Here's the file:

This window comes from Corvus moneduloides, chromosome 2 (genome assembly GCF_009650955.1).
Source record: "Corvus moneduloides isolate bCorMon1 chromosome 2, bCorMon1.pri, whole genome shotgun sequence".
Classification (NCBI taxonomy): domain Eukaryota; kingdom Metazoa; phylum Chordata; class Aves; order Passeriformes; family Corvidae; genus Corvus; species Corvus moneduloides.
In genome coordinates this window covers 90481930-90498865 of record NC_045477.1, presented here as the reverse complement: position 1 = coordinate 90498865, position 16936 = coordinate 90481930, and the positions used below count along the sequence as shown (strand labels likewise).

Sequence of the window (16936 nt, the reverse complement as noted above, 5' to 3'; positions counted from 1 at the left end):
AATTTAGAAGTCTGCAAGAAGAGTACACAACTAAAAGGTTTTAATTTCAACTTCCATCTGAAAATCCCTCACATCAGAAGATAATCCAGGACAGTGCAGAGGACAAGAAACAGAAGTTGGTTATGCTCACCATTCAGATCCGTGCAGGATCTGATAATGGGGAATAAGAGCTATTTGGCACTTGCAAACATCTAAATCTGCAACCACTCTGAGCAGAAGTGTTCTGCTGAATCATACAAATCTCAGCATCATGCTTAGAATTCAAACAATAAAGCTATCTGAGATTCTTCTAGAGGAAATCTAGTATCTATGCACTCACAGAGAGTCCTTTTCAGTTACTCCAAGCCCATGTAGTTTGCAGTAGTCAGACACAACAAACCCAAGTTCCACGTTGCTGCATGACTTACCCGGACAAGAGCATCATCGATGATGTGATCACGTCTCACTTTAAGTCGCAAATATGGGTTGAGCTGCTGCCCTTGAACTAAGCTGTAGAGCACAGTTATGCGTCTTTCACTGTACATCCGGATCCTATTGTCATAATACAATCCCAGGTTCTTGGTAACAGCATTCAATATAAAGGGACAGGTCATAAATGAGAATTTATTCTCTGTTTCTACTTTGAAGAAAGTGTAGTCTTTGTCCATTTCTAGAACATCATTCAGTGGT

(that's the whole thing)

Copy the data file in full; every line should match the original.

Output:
This window comes from Corvus moneduloides, chromosome 2 (genome assembly GCF_009650955.1).
Source record: "Corvus moneduloides isolate bCorMon1 chromosome 2, bCorMon1.pri, whole genome shotgun sequence".
Classification (NCBI taxonomy): domain Eukaryota; kingdom Metazoa; phylum Chordata; class Aves; order Passeriformes; family Corvidae; genus Corvus; species Corvus moneduloides.
In genome coordinates this window covers 90481930-90498865 of record NC_045477.1, presented here as the reverse complement: position 1 = coordinate 90498865, position 16936 = coordinate 90481930, and the positions used below count along the sequence as shown (strand labels likewise).

Sequence of the window (16936 nt, the reverse complement as noted above, 5' to 3'; positions counted from 1 at the left end):
AATTTAGAAGTCTGCAAGAAGAGTACACAACTAAAAGGTTTTAATTTCAACTTCCATCTGAAAATCCCTCACATCAGAAGATAATCCAGGACAGTGCAGAGGACAAGAAACAGAAGTTGGTTATGCTCACCATTCAGATCCGTGCAGGATCTGATAATGGGGAATAAGAGCTATTTGGCACTTGCAAACATCTAAATCTGCAACCACTCTGAGCAGAAGTGTTCTGCTGAATCATACAAATCTCAGCATCATGCTTAGAATTCAAACAATAAAGCTATCTGAGATTCTTCTAGAGGAAATCTAGTATCTATGCACTCACAGAGAGTCCTTTTCAGTTACTCCAAGCCCATGTAGTTTGCAGTAGTCAGACACAACAAACCCAAGTTCCACGTTGCTGCATGACTTACCCGGACAAGAGCATCATCGATGATGTGATCACGTCTCACTTTAAGTCGCAAATATGGGTTGAGCTGCTGCCCTTGAACTAAGCTGTAGAGCACAGTTATGCGTCTTTCACTGTACATCCGGATCCTATTGTCATAATACAATCCCAGGTTCTTGGTAACAGCATTCAATATAAAGGGACAGGTCATAAATGAGAATTTATTCTCTGTTTCTACTTTGAAGAAAGTGTAGTCTTTGTCCATTTCTAGAACATCATTCAGTGGT